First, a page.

Networking? It’s not a One-Way Street.
In the Troup family, there is a legendary story involving my favorite uncle. He was a character larger than life and a permanent resident of the Sales Rep Hall of Fame. As the story goes, my uncle was stopped for driving his car down a one-way street, in the wrong direction. Fortunately, no alcohol was involved, and no one was injured. When questioned about his actions, his answer was a simple “What’s the problem? I was only going one-way.” If only developing a professional network for your job search worked in the same manner.
Like many of you, I receive frequent requests for networking connections and exploratory meetings. My parents raised me to always look to extend a helping hand. So, without fail, I will accommodate most of these requests. Perhaps I can help this individual further expand their network and aid in some small way in their career development or job search. Often, these meetings are a real two-way street. The world is full of interesting people. I learn something new, make a new connection and uncover information that may help me expand my own coaching business. Those are the great meetings where the information traffic flows in both directions. But increasingly, I see a disturbing trend in these requests and hear echoes of my uncle saying yet again that it is alright only to be moving in one direction.
As the storm clouds of recession gather on the economic horizon, the connection requests I receive have increased in the level of expected one-way benefits. A typical example would be a message from a mid-career professional saying something like “Hi Dan. Long time since we have talked. I recently lost my position in a company layoff. Let me know if you know of any open positions in (insert discipline and industry).” I also work with college students and receive requests saying “Hi Mr. Troup. I am a senior majoring in (insert major) at (insert college or university). Do you know anyone I can speak with about job openings at (insert company)?” Absent my generous nature and my parents’ voices in my head, what is my incentive to respond or take the meeting?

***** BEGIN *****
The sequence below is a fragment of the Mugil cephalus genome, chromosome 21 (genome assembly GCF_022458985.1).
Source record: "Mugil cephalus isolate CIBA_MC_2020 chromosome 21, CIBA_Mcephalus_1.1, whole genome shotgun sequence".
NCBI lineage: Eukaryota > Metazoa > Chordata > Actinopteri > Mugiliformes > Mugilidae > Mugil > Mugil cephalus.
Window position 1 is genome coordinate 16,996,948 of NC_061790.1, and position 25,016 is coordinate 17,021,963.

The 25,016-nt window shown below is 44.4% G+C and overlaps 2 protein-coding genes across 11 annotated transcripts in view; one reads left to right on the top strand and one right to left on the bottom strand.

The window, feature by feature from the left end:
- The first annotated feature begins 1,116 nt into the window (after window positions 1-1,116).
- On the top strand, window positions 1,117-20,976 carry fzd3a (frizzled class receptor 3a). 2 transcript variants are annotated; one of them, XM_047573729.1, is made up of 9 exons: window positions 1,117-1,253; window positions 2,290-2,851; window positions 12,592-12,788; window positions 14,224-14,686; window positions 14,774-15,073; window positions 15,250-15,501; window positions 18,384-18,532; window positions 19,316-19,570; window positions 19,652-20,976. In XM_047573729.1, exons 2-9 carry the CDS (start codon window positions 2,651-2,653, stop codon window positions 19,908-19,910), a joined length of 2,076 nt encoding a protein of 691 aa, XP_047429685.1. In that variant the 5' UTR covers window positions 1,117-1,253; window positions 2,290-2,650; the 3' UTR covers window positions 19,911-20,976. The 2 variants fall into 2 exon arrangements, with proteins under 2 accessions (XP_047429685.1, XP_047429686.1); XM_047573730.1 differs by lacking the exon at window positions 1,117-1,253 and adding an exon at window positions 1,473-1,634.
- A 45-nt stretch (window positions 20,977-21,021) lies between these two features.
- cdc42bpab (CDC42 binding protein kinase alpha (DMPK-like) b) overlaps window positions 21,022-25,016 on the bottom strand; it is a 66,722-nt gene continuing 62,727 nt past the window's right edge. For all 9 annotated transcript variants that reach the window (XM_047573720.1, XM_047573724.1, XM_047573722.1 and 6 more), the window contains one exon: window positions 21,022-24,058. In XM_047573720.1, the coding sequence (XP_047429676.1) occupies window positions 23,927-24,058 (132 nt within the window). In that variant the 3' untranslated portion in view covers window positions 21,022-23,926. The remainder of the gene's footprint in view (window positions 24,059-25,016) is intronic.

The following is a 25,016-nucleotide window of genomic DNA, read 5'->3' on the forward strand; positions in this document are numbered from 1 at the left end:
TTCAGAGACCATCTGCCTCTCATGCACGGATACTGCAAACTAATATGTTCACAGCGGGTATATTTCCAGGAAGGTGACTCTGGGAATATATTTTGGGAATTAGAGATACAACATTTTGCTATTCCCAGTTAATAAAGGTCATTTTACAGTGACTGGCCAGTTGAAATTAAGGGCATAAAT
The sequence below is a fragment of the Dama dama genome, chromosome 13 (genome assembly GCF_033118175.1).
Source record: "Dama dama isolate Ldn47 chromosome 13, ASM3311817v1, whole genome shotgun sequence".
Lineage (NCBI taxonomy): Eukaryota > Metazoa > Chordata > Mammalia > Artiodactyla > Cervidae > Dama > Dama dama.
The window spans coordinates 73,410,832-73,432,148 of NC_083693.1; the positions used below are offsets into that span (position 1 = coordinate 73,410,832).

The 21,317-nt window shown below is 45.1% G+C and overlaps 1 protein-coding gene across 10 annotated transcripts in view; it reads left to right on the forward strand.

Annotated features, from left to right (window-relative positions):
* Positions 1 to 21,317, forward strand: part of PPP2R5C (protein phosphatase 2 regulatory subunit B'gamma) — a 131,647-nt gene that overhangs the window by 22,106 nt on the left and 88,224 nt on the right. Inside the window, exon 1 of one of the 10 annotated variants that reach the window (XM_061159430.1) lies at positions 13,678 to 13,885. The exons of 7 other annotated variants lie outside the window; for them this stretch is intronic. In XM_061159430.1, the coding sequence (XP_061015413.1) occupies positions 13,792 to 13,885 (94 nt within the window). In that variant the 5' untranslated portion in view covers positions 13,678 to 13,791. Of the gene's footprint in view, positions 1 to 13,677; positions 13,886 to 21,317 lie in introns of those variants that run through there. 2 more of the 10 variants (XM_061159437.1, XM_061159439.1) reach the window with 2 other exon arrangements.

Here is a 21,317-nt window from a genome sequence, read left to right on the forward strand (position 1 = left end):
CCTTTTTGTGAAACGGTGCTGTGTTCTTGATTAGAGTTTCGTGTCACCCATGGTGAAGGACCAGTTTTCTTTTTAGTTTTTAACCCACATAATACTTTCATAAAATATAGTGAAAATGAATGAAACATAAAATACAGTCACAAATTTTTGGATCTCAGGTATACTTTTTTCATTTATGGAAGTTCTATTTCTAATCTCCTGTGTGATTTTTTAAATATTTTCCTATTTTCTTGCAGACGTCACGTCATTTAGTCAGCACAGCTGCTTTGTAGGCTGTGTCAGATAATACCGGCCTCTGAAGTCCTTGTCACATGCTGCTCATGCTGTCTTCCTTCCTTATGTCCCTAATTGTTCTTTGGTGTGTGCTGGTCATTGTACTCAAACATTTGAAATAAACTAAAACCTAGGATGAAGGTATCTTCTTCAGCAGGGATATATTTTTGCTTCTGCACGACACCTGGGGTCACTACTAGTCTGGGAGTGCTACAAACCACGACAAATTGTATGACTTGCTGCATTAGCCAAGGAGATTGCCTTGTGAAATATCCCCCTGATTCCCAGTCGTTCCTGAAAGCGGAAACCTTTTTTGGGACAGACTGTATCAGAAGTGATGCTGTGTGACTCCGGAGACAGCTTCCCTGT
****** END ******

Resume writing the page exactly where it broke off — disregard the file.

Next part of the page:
Networking is more than a one-time contact or a one-way street. Developing a professional network is about building real relationships. Healthy relationships deliver meaning and value for both participants. To establish a professional network that you can leverage in a job search, you need to nurture your network relationships. An active and engaged network will always deliver more opportunities to you than a dormant professional network that forgets you one day after the latest contact.
Here are three fundamental principles to inject real value into your networking activities and keep your contacts in your corner:
Prepare in advance to bring value to the networking contact. For example in a network outreach message, “Hi Dan. I would love to meet to learn more about your former career in sales enablement. I am looking to transition into the sales enablement profession having lost my position at Company X. Additionally, I see that you now do job search coaching. With a more informed understanding of your services, I may be able to refer some of my former colleagues your way for consultation.” For sure, I am taking that meeting and will be fully invested in developing this professional network contact.
Stay in touch with your network contacts on a regular basis. I’m not advocating a new career as a stalker. But periodic communication leveraging email and LinkedIn can pay big dividends in your job search. Be sure to follow your contacts on LinkedIn, comment on posts and share content that may be of interest to the contact. For instance, I was a graduate student at the University of Rochester back in the dark ages. Any network contact who is a current student at the UR Simon School that keeps me up to date on exciting developments at the school, I am going to remember and want to help.
Don’t “sell yourself” to your network in exploratory meetings. Do not bring your resume to an exploratory interview. Instead, use your network contacts as job and career information resources. View them and their value as mentors and guides to aid you in your job search. Instead of the resume, bring good listening skills, your personal story, and some humanity to the meeting. We are all interesting and have something to share. That includes you. Make the meeting a conversation and not an interview. Do that, and they will remember you, invest in you and likely want to meet again in the future.
Practice these networking principles, and your network will be certain to grow exponentially. And with a strong network, well crafted personal branding materials and excellent interview skills, that next job will be yours!
Dan Troup is the Managing Director of the AdvantEdge Careers coaching service. If you are interested in learning more about how a certified career coach can assist you in your job search, please contact AdvantEdge Careers for a free initial consultation.